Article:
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English Wikipedia has an article on:
Jetty (sense 1) with boat and bicycle
double jettied (sense 3) medieval building in Cambridge


  • IPA(key): /ˈd͡ʒɛti/
  • (file)
    Rhymes: -ɛti

Etymology 1[edit]

From French jetée (pier, jetty, causeway), from jeter. Compare jet, jutty.


jetty (plural jetties)

  1. A structure of wood or stone extended into the sea to influence the current or tide, or to protect a harbor or beach.
    Synonyms: breakwater, mole
    • 1769, [Edmund Burke], Observations on a Late State of the Nation, London: [] J[ames] Dodsley, [], →OCLC, page 86:
      [I]nſtead of demolition, they found conſtruction; for the French vvere then at vvork on the repair of the jettees. On the remonſtrances of General [Henry Seymour] Convvay, ſome parts of theſe jettees were immediately deſtroyed.
  2. A dock or wharf extending from the shore; a pier.
  3. (architecture) A part of a building that jets or projects beyond the rest, and overhangs the wall below.
Alternative forms[edit]
Coordinate terms[edit]
The translations below need to be checked and inserted above into the appropriate translation tables. See instructions at Wiktionary:Entry layout § Translations.


jetty (third-person singular simple present jetties, present participle jettying, simple past and past participle jettied)

  1. (obsolete, intransitive) To jut out; to project.
    • 1598, John Florio, A Worlde of Wordes, or Dictionarie of the Italian and English tongues:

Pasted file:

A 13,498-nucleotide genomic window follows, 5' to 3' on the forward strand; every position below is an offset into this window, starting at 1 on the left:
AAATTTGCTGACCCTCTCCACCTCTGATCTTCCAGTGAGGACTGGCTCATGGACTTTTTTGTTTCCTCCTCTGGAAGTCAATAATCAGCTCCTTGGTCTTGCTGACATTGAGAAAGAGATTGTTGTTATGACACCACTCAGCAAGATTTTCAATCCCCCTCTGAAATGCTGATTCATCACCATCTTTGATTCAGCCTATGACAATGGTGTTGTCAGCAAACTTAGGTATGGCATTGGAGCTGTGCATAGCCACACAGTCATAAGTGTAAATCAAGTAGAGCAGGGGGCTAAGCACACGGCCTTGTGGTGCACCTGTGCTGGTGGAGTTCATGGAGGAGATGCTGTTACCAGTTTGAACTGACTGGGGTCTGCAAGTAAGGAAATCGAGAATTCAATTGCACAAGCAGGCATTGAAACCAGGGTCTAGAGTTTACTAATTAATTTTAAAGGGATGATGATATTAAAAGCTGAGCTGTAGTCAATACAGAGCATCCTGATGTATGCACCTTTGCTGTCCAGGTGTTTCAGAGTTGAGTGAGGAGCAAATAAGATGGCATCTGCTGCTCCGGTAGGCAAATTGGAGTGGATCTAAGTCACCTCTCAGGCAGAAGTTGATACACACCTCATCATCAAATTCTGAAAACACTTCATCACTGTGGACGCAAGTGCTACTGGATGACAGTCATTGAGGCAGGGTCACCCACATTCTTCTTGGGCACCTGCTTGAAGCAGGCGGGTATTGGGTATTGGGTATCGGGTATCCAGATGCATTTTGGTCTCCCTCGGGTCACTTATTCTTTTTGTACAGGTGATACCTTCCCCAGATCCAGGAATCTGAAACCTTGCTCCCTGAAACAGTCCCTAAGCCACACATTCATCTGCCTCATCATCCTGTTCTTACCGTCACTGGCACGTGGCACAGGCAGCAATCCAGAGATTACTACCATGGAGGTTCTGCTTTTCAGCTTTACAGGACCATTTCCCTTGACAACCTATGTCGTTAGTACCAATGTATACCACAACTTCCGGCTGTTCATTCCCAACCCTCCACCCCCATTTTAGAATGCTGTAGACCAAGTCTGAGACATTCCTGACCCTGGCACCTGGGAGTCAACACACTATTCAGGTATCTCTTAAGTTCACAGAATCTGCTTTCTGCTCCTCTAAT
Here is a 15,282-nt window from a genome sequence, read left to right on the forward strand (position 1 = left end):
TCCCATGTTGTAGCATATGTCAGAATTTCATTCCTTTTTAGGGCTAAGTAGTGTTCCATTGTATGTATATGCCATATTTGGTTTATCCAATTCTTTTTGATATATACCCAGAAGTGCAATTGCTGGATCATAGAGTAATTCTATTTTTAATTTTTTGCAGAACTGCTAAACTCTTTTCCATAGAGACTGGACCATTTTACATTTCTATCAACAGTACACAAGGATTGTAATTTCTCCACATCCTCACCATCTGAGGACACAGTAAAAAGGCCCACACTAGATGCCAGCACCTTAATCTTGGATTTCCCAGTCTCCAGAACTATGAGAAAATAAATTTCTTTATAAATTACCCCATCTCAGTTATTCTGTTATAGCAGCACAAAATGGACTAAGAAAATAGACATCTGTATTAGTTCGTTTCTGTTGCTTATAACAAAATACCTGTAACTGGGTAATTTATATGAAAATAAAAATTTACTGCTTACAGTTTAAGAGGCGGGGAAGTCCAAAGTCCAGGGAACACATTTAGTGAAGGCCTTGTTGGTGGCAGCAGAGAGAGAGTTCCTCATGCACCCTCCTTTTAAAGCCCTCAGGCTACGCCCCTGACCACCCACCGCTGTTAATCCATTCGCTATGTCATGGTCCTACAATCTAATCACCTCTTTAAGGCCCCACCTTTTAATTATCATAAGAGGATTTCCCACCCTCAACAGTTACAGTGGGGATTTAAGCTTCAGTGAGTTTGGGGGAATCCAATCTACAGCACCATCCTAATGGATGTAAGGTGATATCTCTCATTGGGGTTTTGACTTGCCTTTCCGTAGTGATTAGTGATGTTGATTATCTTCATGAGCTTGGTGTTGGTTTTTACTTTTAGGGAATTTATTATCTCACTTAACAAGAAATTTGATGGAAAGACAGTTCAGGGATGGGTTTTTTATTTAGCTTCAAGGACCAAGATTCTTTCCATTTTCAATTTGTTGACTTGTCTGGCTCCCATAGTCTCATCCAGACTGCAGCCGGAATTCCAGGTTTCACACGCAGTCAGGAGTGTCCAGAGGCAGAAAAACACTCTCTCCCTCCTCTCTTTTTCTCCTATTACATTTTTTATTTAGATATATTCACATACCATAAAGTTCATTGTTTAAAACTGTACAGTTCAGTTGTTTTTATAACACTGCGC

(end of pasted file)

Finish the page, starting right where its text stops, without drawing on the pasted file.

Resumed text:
ADENTELLARE [] It is properly to jetty out, or indent stones or timber of any unfinished building, that another may the easier be joyned unto, or that finished.

Etymology 2[edit]

jet +‎ -y


jetty (comparative jettier, superlative jettiest)

  1. (archaic) Made of jet, or like jet in color.
    • c. 1587–1588, [Christopher Marlowe], Tamburlaine the Great. [] The First Part [], 2nd edition, part 1, London: [] [R. Robinson for] Richard Iones, [], published 1592, →OCLC; reprinted as Tamburlaine the Great (A Scolar Press Facsimile), Menston, Yorkshire, London: Scolar Press, 1973, →ISBN, Act IIII, scene i:
      Blacke are his colloures, blacke Pauillion,
      His ſpeare, his ſhield, his horſe, his armour, plumes,
      And Ietty Feathers menace death and hell,
      UUithout reſpect of ſex, degree or age.
    • 1819, Lord Byron, Don Juan, III.75:
      those large black eyes were so blackly fringed, / The glossy rebels mocked the jetty stain [...].
    • 1847 January – 1848 July, William Makepeace Thackeray, Vanity Fair [], London: Bradbury and Evans [], published 1848, →OCLC:
      But there was only Glorvina of the jetty ringlets with whom his intercourse was familiar, and this dashing young woman was not bent upon loving the Major, but rather on making the Major admire her []
    • 1885, Sir Richard Burton, The Book of the Thousand Nights and One Night, volume 1:
      She raised her face veil [] showing two black eyes fringed with jetty lashes, whose glances were soft and languishing and whose perfect beauty was ever blandishing []
Derived terms[edit]